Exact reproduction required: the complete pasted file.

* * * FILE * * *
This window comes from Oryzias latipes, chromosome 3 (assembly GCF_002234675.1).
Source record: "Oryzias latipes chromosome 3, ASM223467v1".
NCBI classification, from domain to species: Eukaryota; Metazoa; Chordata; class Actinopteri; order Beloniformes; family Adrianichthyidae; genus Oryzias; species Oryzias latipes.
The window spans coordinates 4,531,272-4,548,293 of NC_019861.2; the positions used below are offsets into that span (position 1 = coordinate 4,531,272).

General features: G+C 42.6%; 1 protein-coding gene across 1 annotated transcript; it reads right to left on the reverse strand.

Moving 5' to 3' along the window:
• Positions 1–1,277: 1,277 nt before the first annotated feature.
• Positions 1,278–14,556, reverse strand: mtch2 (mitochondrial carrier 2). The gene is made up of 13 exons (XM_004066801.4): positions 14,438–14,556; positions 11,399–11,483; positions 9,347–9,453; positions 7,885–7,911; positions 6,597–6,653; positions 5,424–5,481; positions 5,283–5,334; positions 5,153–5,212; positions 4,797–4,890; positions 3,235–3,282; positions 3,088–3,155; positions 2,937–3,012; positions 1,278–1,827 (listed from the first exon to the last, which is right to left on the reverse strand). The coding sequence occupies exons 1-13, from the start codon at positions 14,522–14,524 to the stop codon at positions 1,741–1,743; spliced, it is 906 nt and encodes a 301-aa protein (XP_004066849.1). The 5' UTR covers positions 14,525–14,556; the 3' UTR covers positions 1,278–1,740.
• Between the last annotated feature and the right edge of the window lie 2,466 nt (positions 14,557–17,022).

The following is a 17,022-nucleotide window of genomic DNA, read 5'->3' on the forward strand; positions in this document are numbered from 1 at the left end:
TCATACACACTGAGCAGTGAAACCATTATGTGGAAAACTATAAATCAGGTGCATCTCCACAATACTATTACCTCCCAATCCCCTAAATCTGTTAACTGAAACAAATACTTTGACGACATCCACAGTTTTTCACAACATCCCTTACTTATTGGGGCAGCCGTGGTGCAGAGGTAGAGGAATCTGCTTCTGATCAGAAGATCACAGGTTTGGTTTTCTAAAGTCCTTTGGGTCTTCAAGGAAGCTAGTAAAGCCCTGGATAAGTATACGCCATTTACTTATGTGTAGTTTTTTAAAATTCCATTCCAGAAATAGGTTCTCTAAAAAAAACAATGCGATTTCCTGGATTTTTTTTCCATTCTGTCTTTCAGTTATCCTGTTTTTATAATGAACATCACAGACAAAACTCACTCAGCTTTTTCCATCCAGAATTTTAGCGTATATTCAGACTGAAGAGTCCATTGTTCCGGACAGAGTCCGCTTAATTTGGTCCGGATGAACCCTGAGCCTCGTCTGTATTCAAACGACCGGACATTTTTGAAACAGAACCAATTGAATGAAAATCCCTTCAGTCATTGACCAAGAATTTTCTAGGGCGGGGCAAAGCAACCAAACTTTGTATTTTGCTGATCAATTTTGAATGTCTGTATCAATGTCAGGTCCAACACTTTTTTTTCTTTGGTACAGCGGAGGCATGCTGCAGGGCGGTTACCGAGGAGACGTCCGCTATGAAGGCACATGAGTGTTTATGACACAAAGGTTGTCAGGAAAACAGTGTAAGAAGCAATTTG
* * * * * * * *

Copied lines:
This window comes from Oryzias latipes, chromosome 3 (assembly GCF_002234675.1).
Source record: "Oryzias latipes chromosome 3, ASM223467v1".
NCBI classification, from domain to species: Eukaryota; Metazoa; Chordata; class Actinopteri; order Beloniformes; family Adrianichthyidae; genus Oryzias; species Oryzias latipes.
The window spans coordinates 4,531,272-4,548,293 of NC_019861.2; the positions used below are offsets into that span (position 1 = coordinate 4,531,272).

General features: G+C 42.6%; 1 protein-coding gene across 1 annotated transcript; it reads right to left on the reverse strand.

Moving 5' to 3' along the window:
• Positions 1–1,277: 1,277 nt before the first annotated feature.
• Positions 1,278–14,556, reverse strand: mtch2 (mitochondrial carrier 2). The gene is made up of 13 exons (XM_004066801.4): positions 14,438–14,556; positions 11,399–11,483; positions 9,347–9,453; positions 7,885–7,911; positions 6,597–6,653; positions 5,424–5,481; positions 5,283–5,334; positions 5,153–5,212; positions 4,797–4,890; positions 3,235–3,282; positions 3,088–3,155; positions 2,937–3,012; positions 1,278–1,827 (listed from the first exon to the last, which is right to left on the reverse strand). The coding sequence occupies exons 1-13, from the start codon at positions 14,522–14,524 to the stop codon at positions 1,741–1,743; spliced, it is 906 nt and encodes a 301-aa protein (XP_004066849.1). The 5' UTR covers positions 14,525–14,556; the 3' UTR covers positions 1,278–1,740.
• Between the last annotated feature and the right edge of the window lie 2,466 nt (positions 14,557–17,022).

The following is a 17,022-nucleotide window of genomic DNA, read 5'->3' on the forward strand; positions in this document are numbered from 1 at the left end:
TCATACACACTGAGCAGTGAAACCATTATGTGGAAAACTATAAATCAGGTGCATCTCCACAATACTATTACCTCCCAATCCCCTAAATCTGTTAACTGAAACAAATACTTTGACGACATCCACAGTTTTTCACAACATCCCTTACTTATTGGGGCAGCCGTGGTGCAGAGGTAGAGGAATCTGCTTCTGATCAGAAGATCACAGGTTTGGTTTTCTAAAGTCCTTTGGGTCTTCAAGGAAGCTAGTAAAGCCCTGGATAAGTATACGCCATTTACTTATGTGTAGTTTTTTAAAATTCCATTCCAGAAATAGGTTCTCTAAAAAAAACAATGCGATTTCCTGGATTTTTTTTCCATTCTGTCTTTCAGTTATCCTGTTTTTATAATGAACATCACAGACAAAACTCACTCAGCTTTTTCCATCCAGAATTTTAGCGTATATTCAGACTGAAGAGTCCATTGTTCCGGACAGAGTCCGCTTAATTTGGTCCGGATGAACCCTGAGCCTCGTCTGTATTCAAACGACCGGACATTTTTGAAACAGAACCAATTGAATGAAAATCCCTTCAGTCATTGACCAAGAATTTTCTAGGGCGGGGCAAAGCAACCAAACTTTGTATTTTGCTGATCAATTTTGAATGTCTGTATCAATGTCAGGTCCAACACTTTTTTTTCTTTGGTACAGCGGAGGCATGCTGCAGGGCGGTTACCGAGGAGACGTCCGCTATGAAGGCACATGAGTGTTTATGACACAAAGGTTGTCAGGAAAACAGTGTAAGAAGCAATTTG